A elegant condominium is built by a Cleveland crime family in Daytona Beach Shores, located in Central-East Florida that attracts all of the wrong sorts of people. A televangelist. A philandering ambassasor. A person in love with equestrian sports. Not the kind that would be held in the Olympics, either.
The new building’s reputation catches up to it fast.
A majority of residents, formerly ignorant but now alert to the happenings at their either full-time or part-time residence, depending on how much of the year they spent in Florida want to sell their units, the building being an embarrassment to live in. The crime family, becoming a laughing stock is desperately trying to unload it on whomever would be interested in buying it also.
A new association president turns out to be an evangelical who is loathe to part with her money. An unauthorized renter turns out to be in the witness protection program, evading Federal surveillance so as to be able to get to know young Daytona ‘hotties.’A self-appointed ‘parking czar’ who just happens to have residents’ vehicles towed if he doesn’t particularly ‘care for them’ are just some of the cast of characters.
The plot thickens when the man in the witness protection program, unbeknownst to him is living in the building that is owned by the people he is supposed to be protected from. The evangelical association president is also on the owners’ ‘hit list’ for selling faulty real estate to a relative of the Don from the crime family, requiring a two-for-one hit. To boot, a municipal employee notices that something about the building doesn’t look ‘quite right’ while driving by.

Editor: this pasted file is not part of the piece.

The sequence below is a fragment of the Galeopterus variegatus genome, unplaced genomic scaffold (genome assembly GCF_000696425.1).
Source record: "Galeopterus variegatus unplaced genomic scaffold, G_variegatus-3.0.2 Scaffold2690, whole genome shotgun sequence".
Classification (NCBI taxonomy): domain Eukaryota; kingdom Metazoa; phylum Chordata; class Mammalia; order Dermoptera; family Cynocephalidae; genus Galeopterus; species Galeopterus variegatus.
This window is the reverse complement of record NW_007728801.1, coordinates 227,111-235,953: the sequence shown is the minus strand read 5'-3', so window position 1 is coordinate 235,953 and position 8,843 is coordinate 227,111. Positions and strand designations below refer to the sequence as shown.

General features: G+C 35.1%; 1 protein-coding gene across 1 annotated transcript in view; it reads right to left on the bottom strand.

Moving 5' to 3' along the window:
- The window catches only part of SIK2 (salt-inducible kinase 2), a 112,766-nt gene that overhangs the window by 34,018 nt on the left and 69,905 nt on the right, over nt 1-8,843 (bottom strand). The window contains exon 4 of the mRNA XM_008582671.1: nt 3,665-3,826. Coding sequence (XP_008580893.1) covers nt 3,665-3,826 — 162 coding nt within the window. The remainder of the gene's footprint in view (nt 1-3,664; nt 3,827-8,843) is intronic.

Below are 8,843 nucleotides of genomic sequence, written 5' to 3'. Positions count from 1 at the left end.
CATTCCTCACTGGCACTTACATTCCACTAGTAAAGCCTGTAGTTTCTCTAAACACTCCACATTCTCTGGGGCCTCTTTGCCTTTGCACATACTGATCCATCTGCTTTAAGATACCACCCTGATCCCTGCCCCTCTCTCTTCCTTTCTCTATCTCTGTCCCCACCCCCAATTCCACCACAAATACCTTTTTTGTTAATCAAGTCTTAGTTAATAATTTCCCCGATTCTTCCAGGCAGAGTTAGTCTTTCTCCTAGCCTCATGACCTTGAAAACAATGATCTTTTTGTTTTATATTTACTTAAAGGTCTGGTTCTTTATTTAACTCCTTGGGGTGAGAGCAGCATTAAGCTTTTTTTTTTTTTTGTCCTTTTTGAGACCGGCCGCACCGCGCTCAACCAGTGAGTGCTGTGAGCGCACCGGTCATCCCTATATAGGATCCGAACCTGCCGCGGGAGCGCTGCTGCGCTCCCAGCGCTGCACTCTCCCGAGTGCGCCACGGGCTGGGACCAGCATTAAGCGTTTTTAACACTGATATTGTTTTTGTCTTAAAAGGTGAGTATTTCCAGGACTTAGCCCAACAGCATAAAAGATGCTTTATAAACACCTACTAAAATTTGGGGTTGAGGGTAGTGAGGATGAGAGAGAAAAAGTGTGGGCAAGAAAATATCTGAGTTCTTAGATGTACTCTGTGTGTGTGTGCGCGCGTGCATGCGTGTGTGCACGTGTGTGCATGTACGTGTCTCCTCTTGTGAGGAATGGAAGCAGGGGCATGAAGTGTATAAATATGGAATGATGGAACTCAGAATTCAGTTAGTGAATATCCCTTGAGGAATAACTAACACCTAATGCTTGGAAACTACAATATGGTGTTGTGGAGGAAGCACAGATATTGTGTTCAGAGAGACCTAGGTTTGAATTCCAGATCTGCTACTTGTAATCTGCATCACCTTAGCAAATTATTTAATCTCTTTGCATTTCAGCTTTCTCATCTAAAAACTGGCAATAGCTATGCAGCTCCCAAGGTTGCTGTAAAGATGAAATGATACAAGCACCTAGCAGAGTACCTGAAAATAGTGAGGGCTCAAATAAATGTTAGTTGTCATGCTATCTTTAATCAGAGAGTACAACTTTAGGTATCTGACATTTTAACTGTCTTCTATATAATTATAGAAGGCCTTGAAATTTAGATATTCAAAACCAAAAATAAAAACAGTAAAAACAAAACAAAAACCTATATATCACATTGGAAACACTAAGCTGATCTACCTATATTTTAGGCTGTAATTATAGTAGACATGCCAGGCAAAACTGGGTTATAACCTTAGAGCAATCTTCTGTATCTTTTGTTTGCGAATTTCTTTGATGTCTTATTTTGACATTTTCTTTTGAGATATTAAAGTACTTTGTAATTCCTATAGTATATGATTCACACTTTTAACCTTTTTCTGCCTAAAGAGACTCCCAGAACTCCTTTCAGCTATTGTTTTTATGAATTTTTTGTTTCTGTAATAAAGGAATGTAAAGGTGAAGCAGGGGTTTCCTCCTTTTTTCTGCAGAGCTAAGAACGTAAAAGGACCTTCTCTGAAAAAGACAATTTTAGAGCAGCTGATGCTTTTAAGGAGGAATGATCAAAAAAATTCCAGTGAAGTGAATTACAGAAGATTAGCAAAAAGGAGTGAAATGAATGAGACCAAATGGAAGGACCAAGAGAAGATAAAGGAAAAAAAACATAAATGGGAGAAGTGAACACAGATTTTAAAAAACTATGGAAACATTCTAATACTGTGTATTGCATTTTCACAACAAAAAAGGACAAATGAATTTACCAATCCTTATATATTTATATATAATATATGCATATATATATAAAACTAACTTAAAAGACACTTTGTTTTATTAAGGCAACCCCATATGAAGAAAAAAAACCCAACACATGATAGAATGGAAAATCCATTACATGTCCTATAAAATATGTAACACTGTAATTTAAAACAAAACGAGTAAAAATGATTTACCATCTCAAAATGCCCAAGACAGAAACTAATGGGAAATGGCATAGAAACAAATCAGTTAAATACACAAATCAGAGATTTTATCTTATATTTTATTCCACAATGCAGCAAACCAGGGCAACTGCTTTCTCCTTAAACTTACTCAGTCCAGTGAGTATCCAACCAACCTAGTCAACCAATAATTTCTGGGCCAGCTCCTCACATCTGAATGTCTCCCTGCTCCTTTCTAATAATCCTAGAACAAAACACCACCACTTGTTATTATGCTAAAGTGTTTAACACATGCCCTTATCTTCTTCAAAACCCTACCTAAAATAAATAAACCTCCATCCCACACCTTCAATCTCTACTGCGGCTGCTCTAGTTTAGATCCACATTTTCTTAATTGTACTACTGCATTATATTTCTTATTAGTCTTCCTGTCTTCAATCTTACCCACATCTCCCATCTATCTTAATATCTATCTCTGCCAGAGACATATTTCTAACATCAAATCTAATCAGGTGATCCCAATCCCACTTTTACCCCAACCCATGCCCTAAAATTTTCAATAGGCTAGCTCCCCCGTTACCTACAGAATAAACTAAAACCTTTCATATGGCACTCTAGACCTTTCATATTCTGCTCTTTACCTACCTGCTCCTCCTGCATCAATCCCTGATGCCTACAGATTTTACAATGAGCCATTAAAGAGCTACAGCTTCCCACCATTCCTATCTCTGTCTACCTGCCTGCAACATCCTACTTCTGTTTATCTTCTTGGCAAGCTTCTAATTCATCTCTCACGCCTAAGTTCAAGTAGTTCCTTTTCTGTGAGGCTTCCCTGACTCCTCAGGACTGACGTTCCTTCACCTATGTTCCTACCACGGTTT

Add a corrupt state senator to the mix who has hopes of calling the hallowed halls of Washington, D.C. “home,” promising to buy the building for the television evangelist who lives there if he helps him win his campaign, a majority of which will be run from the building, the book ends with many of the characters getting their ‘just desserts.’ After the senator’s and evangelist’s demise the building starts to crumble as warned by the municipal inspector, sending the residents running for their lives like a scene out of ‘The Blob.’
The building is found to be structurally unsound in the end from the location it was built in and must be torn down, becoming a park; a gift to the environmentalists, many of whom are trying desperately to end beach driving in Volusia County, as well as many of the people who used to call Andrea SeaShore “home.”
|Publisher:||Dawnne Ann Howarth|
|Sold by:||Barnes & Noble|
|File size:||262 KB|
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